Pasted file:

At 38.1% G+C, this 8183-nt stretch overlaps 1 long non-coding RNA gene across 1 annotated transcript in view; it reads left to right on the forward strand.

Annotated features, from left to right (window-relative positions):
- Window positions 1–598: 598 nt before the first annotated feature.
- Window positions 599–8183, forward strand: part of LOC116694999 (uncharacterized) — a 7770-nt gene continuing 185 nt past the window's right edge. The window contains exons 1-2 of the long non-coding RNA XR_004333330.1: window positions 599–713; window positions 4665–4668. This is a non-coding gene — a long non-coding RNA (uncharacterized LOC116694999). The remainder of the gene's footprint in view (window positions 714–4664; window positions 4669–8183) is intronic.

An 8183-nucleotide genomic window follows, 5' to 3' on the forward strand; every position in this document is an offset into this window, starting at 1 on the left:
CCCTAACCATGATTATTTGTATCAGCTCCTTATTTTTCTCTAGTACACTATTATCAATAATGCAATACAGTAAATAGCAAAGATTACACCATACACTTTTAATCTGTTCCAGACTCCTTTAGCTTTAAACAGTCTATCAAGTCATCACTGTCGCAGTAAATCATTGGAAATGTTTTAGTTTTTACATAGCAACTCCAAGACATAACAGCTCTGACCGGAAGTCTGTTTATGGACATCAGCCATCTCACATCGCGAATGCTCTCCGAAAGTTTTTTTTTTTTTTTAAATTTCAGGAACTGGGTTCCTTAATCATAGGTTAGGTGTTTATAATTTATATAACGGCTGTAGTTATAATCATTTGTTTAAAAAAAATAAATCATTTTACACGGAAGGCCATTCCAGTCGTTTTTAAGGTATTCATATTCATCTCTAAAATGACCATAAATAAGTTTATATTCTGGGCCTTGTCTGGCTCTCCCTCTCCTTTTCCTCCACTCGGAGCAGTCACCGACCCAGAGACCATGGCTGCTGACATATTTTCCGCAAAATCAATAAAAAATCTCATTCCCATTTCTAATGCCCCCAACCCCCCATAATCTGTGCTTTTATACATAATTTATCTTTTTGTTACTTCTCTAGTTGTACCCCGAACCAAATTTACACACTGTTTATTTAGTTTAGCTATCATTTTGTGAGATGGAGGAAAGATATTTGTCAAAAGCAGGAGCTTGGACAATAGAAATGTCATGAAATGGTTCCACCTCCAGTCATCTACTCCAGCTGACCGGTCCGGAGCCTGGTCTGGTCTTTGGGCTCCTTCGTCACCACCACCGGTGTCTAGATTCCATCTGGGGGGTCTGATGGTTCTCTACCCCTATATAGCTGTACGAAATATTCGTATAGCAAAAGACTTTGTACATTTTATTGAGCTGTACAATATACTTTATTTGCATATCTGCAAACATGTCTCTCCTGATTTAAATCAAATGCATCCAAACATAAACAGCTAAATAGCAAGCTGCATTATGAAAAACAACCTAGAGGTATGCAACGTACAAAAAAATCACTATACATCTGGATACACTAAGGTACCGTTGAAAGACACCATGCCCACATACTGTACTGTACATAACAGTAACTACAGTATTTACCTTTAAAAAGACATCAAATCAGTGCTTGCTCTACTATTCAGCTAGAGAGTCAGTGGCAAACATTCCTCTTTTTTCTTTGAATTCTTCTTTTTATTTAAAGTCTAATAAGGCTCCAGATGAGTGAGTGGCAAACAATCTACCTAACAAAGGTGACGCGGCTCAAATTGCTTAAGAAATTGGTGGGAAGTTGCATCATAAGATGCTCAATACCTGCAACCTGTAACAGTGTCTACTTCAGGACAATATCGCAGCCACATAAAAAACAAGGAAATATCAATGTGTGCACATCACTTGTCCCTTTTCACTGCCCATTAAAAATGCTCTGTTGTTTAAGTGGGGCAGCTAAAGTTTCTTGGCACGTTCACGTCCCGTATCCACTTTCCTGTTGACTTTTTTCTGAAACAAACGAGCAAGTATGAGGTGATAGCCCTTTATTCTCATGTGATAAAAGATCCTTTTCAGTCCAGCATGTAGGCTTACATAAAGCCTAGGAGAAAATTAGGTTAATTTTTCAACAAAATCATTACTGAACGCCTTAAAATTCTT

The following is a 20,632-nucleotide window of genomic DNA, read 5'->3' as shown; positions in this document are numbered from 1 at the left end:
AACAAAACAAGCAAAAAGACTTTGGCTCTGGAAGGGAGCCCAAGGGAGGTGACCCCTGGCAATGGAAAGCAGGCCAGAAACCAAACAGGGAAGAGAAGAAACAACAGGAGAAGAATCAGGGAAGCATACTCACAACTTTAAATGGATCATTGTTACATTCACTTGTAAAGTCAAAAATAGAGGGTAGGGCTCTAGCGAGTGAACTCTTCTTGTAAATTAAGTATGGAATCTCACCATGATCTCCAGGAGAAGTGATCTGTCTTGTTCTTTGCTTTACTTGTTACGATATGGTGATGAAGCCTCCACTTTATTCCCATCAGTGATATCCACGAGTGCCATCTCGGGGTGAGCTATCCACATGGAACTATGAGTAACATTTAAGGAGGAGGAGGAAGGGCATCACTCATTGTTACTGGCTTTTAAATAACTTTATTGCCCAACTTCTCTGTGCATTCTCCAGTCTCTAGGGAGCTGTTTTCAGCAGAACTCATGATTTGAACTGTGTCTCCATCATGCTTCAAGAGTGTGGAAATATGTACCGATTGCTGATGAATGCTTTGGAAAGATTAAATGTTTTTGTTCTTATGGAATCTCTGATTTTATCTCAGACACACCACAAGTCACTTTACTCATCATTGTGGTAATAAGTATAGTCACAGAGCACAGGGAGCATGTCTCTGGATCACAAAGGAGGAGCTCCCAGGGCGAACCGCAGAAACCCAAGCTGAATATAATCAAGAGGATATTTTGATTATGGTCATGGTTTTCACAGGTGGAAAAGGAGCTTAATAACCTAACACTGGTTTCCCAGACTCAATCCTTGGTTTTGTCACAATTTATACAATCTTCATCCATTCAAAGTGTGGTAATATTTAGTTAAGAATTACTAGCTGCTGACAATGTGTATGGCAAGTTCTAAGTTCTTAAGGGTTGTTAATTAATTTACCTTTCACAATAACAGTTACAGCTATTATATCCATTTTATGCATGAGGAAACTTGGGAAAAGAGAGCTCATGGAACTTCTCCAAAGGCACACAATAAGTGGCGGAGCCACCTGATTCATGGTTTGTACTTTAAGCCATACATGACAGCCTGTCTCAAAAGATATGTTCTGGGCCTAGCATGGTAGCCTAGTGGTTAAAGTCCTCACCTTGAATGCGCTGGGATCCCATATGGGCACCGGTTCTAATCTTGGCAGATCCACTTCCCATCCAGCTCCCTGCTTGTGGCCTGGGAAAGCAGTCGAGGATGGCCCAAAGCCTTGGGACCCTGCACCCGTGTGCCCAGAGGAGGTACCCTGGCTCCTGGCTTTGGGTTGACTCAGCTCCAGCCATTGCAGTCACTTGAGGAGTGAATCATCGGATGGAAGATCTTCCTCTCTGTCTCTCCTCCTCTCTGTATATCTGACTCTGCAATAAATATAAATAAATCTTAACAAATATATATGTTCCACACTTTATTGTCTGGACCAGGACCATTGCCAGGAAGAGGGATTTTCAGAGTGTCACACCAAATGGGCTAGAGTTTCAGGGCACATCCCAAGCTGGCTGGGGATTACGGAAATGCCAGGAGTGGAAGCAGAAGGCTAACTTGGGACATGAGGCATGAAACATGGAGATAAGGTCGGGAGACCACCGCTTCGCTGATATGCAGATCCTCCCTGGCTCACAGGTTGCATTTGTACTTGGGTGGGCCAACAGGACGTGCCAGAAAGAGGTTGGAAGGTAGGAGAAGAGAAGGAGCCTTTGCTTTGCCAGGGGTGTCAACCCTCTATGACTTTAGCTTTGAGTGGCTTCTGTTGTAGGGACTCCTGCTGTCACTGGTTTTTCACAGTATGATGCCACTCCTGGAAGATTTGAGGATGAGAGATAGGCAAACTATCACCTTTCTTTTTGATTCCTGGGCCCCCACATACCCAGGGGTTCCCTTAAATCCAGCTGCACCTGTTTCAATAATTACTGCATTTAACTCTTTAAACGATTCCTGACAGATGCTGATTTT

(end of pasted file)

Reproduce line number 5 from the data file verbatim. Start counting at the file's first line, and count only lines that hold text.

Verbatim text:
An 8183-nucleotide genomic window follows, 5' to 3' on the forward strand; every position in this document is an offset into this window, starting at 1 on the left: